This special series collates commentaries from a diverse range of authors with experience of evidence synthesis and various aspects of stakeholder engagement. It also represents the culmination of several years of work by the CEE Stakeholder Engagement Methods Group, formally established in 2015 following a series of workshops in South Africa in late 2014. This group aims to investigate and promote best practices in involving stakeholders in systematic reviews and maps. The papers presented within this series are, in part, produced by the Methods Group and its members, but are supplemented by many contributions from other experts. Commentaries range from descriptions of groups’ experiences engaging with stakeholders in evidence syntheses to guidance on methods for balanced and unbiased multidirectional interaction with stakeholders across the review process. Individually, these manuscripts provide sage advice for specific aspects of stakeholder engagement. Collectively, this series represents a huge step forwards in the field of evidence synthesis: a go-to guide and reference for those wishing to undertake effective, reliable and efficient stakeholder engagement within a systematic review or map.

Several key themes emerge across the papers in this series. First, considering the importance of stakeholder engagement should be an integral part of all reviews, but the degree and type of stakeholder engagement realised will depend on the exact nature of the review. Second, there is sometimes a need to adapt review methodology for the needs of specific stakeholders; identifying when reviews should be ‘gold standard’ reviews (public goods), and when reviews should be adapted for specific stakeholder needs (private goods), for example emphasising co-production. Third, that we may benefit from expanding our definition of who/what we count as stakeholders in our reviews; something particularly important for public goods reviews. Fourth, that engaging with stakeholders in an open way that avoids tokenism (the tickbox approach) is not only vital throughout the review process, from planning to communication, but also requires careful planning and integration into review processes and workflows.

We hope that the legacy of this series will grow and develop, providing useful guidance and insights into best practices (and indeed experiences of practices that haven’t worked well for whatever reason). We hope this will continue to be overseen by the CEE Stakeholder Engagement Methods Group (visit for more information) and we encourage those with interest and experience to join us. We aim to raise the transparency, balance, openness and minimisation of bias in stakeholder engagement activities across evidence synthesis in the field of conservation and environmental management, amongst others. We hope you enjoy reading these articles as much as we have!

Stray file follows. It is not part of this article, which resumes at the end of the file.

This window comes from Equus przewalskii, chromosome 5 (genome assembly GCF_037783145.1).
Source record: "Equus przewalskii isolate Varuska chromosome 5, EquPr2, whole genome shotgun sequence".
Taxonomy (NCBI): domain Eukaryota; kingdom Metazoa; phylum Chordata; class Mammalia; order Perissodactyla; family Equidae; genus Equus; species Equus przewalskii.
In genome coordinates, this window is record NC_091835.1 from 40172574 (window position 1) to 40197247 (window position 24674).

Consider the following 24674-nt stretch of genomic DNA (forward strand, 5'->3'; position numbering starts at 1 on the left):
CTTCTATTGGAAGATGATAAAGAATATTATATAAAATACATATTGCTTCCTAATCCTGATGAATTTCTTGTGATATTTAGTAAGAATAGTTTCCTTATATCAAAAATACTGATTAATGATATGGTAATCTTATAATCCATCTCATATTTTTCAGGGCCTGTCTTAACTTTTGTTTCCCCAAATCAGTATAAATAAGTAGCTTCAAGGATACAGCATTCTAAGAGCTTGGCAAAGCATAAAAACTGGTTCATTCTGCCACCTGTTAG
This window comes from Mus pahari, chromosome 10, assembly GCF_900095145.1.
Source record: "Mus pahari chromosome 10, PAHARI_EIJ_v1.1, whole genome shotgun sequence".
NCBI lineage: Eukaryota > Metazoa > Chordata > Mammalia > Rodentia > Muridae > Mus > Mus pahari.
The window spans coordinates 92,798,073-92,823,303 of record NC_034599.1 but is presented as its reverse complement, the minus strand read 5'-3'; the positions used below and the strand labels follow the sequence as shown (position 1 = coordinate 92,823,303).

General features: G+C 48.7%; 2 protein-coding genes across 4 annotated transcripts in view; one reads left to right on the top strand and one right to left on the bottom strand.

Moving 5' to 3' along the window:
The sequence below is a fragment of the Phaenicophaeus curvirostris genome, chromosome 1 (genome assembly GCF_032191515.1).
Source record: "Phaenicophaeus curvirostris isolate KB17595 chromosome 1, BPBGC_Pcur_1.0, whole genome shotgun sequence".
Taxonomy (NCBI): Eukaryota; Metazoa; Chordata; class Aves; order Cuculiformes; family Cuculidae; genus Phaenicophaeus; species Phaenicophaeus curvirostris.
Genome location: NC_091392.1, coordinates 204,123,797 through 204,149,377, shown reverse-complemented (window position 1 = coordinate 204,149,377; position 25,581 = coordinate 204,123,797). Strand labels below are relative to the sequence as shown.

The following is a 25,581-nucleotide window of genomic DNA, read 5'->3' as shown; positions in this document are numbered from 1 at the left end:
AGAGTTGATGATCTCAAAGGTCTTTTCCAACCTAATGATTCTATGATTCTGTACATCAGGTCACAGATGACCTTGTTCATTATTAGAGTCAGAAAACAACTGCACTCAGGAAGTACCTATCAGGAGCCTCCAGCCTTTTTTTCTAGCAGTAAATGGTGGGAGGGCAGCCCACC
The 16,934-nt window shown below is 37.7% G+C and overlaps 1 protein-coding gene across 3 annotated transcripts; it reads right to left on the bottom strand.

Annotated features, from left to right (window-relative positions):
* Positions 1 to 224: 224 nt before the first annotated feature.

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  3. Staniszewska S, Brett J, Simera I, et al. GRIPP2 reporting checklists: tools to improve reporting of patient and public involvement in research. Res Involv Engagem 2017; 3:13. GRIPP 2

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Authors’ contributions

NRH developed the concept for this manuscript and the special series. NRH and SC drafted the manuscript. Both authors read and approved the final manuscript.


We thank the many authors of the wonderful manuscripts in the special series on stakeholder engagement in evidence synthesis in this journal. Their work has been most insightful and a delight to read. We also thank Andrew Pullin and the CEE board for support in producing the special series.

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The authors declare that they have no competing interests.

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Correspondence to Neal R. Haddaway.

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Haddaway, N.R., Crowe, S. Experiences and lessons in stakeholder engagement in environmental evidence synthesis: a truly special series. Environ Evid 7, 11 (2018).